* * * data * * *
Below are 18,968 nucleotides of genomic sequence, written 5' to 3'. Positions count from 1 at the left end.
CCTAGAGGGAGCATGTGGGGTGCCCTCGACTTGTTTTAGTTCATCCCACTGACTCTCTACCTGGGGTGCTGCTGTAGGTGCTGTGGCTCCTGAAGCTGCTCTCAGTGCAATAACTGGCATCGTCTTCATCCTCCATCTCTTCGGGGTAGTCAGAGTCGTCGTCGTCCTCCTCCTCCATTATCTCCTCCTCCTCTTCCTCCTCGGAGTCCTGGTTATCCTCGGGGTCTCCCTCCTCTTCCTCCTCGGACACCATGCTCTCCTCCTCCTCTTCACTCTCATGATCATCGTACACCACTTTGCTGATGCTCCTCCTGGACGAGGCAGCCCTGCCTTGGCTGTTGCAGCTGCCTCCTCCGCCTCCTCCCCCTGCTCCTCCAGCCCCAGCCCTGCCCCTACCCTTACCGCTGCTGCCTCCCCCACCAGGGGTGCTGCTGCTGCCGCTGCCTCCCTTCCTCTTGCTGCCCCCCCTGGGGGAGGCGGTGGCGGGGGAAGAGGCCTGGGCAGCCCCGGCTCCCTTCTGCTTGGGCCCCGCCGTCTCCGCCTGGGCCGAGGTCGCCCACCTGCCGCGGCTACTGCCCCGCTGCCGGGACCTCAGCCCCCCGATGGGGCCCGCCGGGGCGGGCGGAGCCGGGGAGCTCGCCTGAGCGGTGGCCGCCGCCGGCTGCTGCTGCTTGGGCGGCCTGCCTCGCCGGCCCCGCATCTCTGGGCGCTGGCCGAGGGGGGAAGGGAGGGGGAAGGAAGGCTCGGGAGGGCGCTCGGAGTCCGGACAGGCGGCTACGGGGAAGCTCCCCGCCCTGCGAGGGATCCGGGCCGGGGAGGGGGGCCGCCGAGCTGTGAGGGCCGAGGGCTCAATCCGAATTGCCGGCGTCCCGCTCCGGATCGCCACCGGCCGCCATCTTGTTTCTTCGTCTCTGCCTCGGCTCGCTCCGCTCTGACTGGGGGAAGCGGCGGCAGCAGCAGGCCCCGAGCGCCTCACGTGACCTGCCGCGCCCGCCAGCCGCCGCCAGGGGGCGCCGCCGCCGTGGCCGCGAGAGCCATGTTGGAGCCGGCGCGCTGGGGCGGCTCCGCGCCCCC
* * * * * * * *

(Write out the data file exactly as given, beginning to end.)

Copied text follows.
Below are 18,968 nucleotides of genomic sequence, written 5' to 3'. Positions count from 1 at the left end.
CCTAGAGGGAGCATGTGGGGTGCCCTCGACTTGTTTTAGTTCATCCCACTGACTCTCTACCTGGGGTGCTGCTGTAGGTGCTGTGGCTCCTGAAGCTGCTCTCAGTGCAATAACTGGCATCGTCTTCATCCTCCATCTCTTCGGGGTAGTCAGAGTCGTCGTCGTCCTCCTCCTCCATTATCTCCTCCTCCTCTTCCTCCTCGGAGTCCTGGTTATCCTCGGGGTCTCCCTCCTCTTCCTCCTCGGACACCATGCTCTCCTCCTCCTCTTCACTCTCATGATCATCGTACACCACTTTGCTGATGCTCCTCCTGGACGAGGCAGCCCTGCCTTGGCTGTTGCAGCTGCCTCCTCCGCCTCCTCCCCCTGCTCCTCCAGCCCCAGCCCTGCCCCTACCCTTACCGCTGCTGCCTCCCCCACCAGGGGTGCTGCTGCTGCCGCTGCCTCCCTTCCTCTTGCTGCCCCCCCTGGGGGAGGCGGTGGCGGGGGAAGAGGCCTGGGCAGCCCCGGCTCCCTTCTGCTTGGGCCCCGCCGTCTCCGCCTGGGCCGAGGTCGCCCACCTGCCGCGGCTACTGCCCCGCTGCCGGGACCTCAGCCCCCCGATGGGGCCCGCCGGGGCGGGCGGAGCCGGGGAGCTCGCCTGAGCGGTGGCCGCCGCCGGCTGCTGCTGCTTGGGCGGCCTGCCTCGCCGGCCCCGCATCTCTGGGCGCTGGCCGAGGGGGGAAGGGAGGGGGAAGGAAGGCTCGGGAGGGCGCTCGGAGTCCGGACAGGCGGCTACGGGGAAGCTCCCCGCCCTGCGAGGGATCCGGGCCGGGGAGGGGGGCCGCCGAGCTGTGAGGGCCGAGGGCTCAATCCGAATTGCCGGCGTCCCGCTCCGGATCGCCACCGGCCGCCATCTTGTTTCTTCGTCTCTGCCTCGGCTCGCTCCGCTCTGACTGGGGGAAGCGGCGGCAGCAGCAGGCCCCGAGCGCCTCACGTGACCTGCCGCGCCCGCCAGCCGCCGCCAGGGGGCGCCGCCGCCGTGGCCGCGAGAGCCATGTTGGAGCCGGCGCGCTGGGGCGGCTCCGCGCCCCC